Tough Mudder didn’t start off on the right foot with me for this event to say the least. I’d hoped on interviewing their Race Director and having him give ORM viewers a social media preview a day or two prior to the event to help hype things up but TMHQ declined??? Yes, that’s right; they declined free publicity from ORM for an upcoming event. I mean who does that? My immediate thought was, “you bastards better not screw this up again or I am going to crucify you in my post-event review!!!”

 If you started reading this looking for a blow-by-blow, obstacle-by-obstacle race review you can stop right now and go back to perusing your Facebook News Feed because this is not that type of review. This is the story of a resurrection! The rebirth of both Tough Mudder and of the awesome Battlegrounds/Cedar Lake Cellars venue.

Like a Phoenix rising from the ashes, the fantastic Tough Mudder experience has returned and with it yet another day of fun at The Battlegrounds! I mean how can you not be entertained at an event that has Coach Mudder himself, Kyle Railton, as its MC and takes place next door to a beautiful winery?

When TMHQ has it going they can put on a party like it’s nobody’s business and they had that place kicking from the time we arrived for check-in at 6:45 am until my girlfriend and I left the winery at around 4 pm. Mudder Village had the music rocking, zorb racing, a Salmon ladder as well as other fun challenges like giant Jenga and Corn Hole and a lot more. Oh, and what’s an amazing Tough Mudder event without a major obstacle opening at around 12:00? Ok well, this one was at like 12:30 pm instead of midnight and obstacle was open to both participants AND Mudder Village visitors! The Torpedo Launchers, as it’s known at the Battlegrounds, is a 100 foot long, 25-foot high water slide that sends you careening into a 12-foot pool at up to 30 mph. This was an absolutely perfect attraction on an 85 degree Missouri day!

 

 Overall the staff at TM had the event running smoothly. The check-in process was quick and painless. The participant “load in” made the starting of each wave easy without much confusion, and for the Tougher wave the lack of a professional timing system really didn’t have any effect on the racers. TM simply had a person at the finish line recording bib numbers and writing down times much the way Rugged Maniac and Warrior Dash do it. Basically, everything surrounding the placement of the racers was seamless on site. However, the person entering the information into Tough Mudder’s website made a gaffe as they listed the Female Tougher winner, Kelly Williams, as coming in 2nd… Which was clearly not the case at the race as everyone there knew the order when it came to podium time. Even this aspect was much more organized than in previous years. I finished 3rd at the 2017 TM Chicago and they didn’t even have a podium nor did they take any top three finisher pics which was frustrating.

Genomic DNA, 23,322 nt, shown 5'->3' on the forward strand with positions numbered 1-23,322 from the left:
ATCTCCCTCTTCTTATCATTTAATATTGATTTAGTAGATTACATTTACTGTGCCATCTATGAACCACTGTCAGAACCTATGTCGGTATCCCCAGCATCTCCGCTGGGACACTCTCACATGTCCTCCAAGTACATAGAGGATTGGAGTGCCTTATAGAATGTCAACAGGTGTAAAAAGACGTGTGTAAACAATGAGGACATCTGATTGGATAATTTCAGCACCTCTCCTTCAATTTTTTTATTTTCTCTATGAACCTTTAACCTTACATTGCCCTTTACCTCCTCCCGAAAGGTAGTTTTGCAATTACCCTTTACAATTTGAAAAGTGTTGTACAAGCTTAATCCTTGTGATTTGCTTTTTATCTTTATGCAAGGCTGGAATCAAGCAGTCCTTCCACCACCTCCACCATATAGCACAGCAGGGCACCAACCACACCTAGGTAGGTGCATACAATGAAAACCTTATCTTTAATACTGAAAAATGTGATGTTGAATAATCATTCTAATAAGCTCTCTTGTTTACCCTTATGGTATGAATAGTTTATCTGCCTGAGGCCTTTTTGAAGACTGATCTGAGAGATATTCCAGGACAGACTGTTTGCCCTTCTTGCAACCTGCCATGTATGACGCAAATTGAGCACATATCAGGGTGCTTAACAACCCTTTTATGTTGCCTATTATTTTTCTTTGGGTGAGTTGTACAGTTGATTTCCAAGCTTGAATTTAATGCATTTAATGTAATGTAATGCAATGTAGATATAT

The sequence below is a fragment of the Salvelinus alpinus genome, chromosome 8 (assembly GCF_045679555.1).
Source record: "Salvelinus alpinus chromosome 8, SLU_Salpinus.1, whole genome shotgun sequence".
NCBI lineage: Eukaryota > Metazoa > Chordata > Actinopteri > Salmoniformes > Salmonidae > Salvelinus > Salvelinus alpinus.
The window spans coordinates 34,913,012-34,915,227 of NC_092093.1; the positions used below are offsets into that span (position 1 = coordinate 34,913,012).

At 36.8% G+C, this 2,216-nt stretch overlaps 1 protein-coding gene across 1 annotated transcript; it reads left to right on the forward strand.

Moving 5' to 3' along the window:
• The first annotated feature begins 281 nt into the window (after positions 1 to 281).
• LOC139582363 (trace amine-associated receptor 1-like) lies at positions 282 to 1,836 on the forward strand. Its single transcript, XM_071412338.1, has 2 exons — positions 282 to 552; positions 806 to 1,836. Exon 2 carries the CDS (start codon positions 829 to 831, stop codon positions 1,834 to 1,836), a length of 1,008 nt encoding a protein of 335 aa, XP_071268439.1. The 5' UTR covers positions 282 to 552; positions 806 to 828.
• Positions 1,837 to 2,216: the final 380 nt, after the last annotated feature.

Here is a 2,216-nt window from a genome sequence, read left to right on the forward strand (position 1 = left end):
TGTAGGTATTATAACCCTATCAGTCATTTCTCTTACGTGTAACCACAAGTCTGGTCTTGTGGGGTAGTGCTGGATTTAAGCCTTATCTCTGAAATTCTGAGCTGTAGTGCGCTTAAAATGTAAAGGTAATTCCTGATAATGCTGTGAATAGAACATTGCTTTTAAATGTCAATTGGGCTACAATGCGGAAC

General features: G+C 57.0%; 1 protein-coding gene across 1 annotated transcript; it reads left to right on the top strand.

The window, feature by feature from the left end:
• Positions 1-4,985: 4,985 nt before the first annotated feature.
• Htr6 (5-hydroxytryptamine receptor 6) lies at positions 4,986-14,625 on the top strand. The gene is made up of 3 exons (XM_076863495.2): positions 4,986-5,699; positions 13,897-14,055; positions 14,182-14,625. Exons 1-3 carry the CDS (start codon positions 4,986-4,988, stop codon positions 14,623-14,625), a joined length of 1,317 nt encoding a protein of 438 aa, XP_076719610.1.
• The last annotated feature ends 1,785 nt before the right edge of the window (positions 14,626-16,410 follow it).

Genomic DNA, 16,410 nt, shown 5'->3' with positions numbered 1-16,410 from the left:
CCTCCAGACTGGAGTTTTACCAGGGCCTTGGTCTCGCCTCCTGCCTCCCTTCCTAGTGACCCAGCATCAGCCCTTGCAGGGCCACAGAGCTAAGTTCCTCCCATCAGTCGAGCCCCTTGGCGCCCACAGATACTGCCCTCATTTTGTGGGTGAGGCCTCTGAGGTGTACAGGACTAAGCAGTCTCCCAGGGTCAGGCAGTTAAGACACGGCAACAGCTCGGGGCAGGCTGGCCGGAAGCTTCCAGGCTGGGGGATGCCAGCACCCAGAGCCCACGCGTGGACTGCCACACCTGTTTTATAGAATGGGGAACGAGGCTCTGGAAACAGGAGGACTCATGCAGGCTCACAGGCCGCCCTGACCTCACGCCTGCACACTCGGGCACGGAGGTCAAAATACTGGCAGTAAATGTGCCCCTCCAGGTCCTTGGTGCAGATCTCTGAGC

One of the big issues people had with the event at this venue last year was TM’s lack of thought put into the actual course. They basically just used the Battlegrounds five-mile course and implemented their infamous “double loop” design which led to ridiculous backups at obstacles and, from what I understand, left participants with overall “meh” feeling about their experience after it was complete. This was not the case at all this year as far as course design goes. In fact, I’ve been racing and implementing boot camps at this site for years and I saw parts of the property I didn’t even know existed. The race director also did a good job of obstacle placement with the intention of limiting some of the obstacle delays. For example, knowing Everest often has long backups he placed two of the new obstacles, Black/Pink Widow and Texas Hold’em along with Block Ness one right after another following Everest to try to keep the people moving after they finished the wall.

 All of this being said, the event was not all sunshine and rainbows! For instance, somehow, even with that thoughtful design order there ended up being three log jams in a row with Everest as well as those two new obstacles and leaving very few people to help each other at Block Ness… How the heck that happened I have no idea! I can only guess that people were skipping the long lines at one only to get stuck at the next one. There were also a few issues that arose during the Tougher wave due to TMHQ’s lack of defined rules on some of the obstacles like, for example, what a racer needs to do if he/she arrives at the Hero Carry without a partner to carry? Also, what do you do if an obstacle that needs a penalty loop but there isn’t one provided like at say Entrapment? These are questions that should be answered in the pre-race briefing if they aren’t on the rules sent to the athletes prior to the race but adequate directions were not provided.